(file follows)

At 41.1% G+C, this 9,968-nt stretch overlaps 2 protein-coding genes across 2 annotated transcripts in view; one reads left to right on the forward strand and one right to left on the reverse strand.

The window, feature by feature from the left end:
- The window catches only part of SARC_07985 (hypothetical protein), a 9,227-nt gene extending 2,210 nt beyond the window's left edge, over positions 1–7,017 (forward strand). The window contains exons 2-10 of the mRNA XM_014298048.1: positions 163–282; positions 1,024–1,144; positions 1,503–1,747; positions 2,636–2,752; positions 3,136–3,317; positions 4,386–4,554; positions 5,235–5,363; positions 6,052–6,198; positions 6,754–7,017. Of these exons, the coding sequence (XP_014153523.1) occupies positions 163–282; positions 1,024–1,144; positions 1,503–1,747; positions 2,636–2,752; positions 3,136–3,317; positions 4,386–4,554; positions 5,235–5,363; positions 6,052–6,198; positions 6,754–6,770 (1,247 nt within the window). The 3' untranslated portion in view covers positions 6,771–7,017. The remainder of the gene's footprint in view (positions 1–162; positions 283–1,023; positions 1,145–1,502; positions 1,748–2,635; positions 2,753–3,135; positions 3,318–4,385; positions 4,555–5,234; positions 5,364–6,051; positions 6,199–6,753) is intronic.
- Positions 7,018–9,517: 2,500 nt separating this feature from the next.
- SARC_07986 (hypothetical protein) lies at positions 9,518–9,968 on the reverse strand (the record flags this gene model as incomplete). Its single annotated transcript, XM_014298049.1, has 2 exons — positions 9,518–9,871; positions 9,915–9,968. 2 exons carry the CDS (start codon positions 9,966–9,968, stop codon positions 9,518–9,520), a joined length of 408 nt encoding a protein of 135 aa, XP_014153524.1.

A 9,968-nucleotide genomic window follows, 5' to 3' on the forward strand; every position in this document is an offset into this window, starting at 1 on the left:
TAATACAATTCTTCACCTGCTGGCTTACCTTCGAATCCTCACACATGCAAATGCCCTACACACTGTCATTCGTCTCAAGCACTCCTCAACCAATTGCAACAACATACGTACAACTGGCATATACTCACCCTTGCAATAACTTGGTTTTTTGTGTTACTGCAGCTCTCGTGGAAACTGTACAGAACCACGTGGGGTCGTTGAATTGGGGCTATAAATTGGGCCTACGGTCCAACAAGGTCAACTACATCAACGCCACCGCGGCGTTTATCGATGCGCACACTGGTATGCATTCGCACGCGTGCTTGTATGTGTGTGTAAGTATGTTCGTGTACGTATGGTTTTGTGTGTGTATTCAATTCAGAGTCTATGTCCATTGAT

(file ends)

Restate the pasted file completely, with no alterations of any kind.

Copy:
At 41.1% G+C, this 9,968-nt stretch overlaps 2 protein-coding genes across 2 annotated transcripts in view; one reads left to right on the forward strand and one right to left on the reverse strand.

The window, feature by feature from the left end:
- The window catches only part of SARC_07985 (hypothetical protein), a 9,227-nt gene extending 2,210 nt beyond the window's left edge, over positions 1–7,017 (forward strand). The window contains exons 2-10 of the mRNA XM_014298048.1: positions 163–282; positions 1,024–1,144; positions 1,503–1,747; positions 2,636–2,752; positions 3,136–3,317; positions 4,386–4,554; positions 5,235–5,363; positions 6,052–6,198; positions 6,754–7,017. Of these exons, the coding sequence (XP_014153523.1) occupies positions 163–282; positions 1,024–1,144; positions 1,503–1,747; positions 2,636–2,752; positions 3,136–3,317; positions 4,386–4,554; positions 5,235–5,363; positions 6,052–6,198; positions 6,754–6,770 (1,247 nt within the window). The 3' untranslated portion in view covers positions 6,771–7,017. The remainder of the gene's footprint in view (positions 1–162; positions 283–1,023; positions 1,145–1,502; positions 1,748–2,635; positions 2,753–3,135; positions 3,318–4,385; positions 4,555–5,234; positions 5,364–6,051; positions 6,199–6,753) is intronic.
- Positions 7,018–9,517: 2,500 nt separating this feature from the next.
- SARC_07986 (hypothetical protein) lies at positions 9,518–9,968 on the reverse strand (the record flags this gene model as incomplete). Its single annotated transcript, XM_014298049.1, has 2 exons — positions 9,518–9,871; positions 9,915–9,968. 2 exons carry the CDS (start codon positions 9,966–9,968, stop codon positions 9,518–9,520), a joined length of 408 nt encoding a protein of 135 aa, XP_014153524.1.

A 9,968-nucleotide genomic window follows, 5' to 3' on the forward strand; every position in this document is an offset into this window, starting at 1 on the left:
TAATACAATTCTTCACCTGCTGGCTTACCTTCGAATCCTCACACATGCAAATGCCCTACACACTGTCATTCGTCTCAAGCACTCCTCAACCAATTGCAACAACATACGTACAACTGGCATATACTCACCCTTGCAATAACTTGGTTTTTTGTGTTACTGCAGCTCTCGTGGAAACTGTACAGAACCACGTGGGGTCGTTGAATTGGGGCTATAAATTGGGCCTACGGTCCAACAAGGTCAACTACATCAACGCCACCGCGGCGTTTATCGATGCGCACACTGGTATGCATTCGCACGCGTGCTTGTATGTGTGTGTAAGTATGTTCGTGTACGTATGGTTTTGTGTGTGTATTCAATTCAGAGTCTATGTCCATTGAT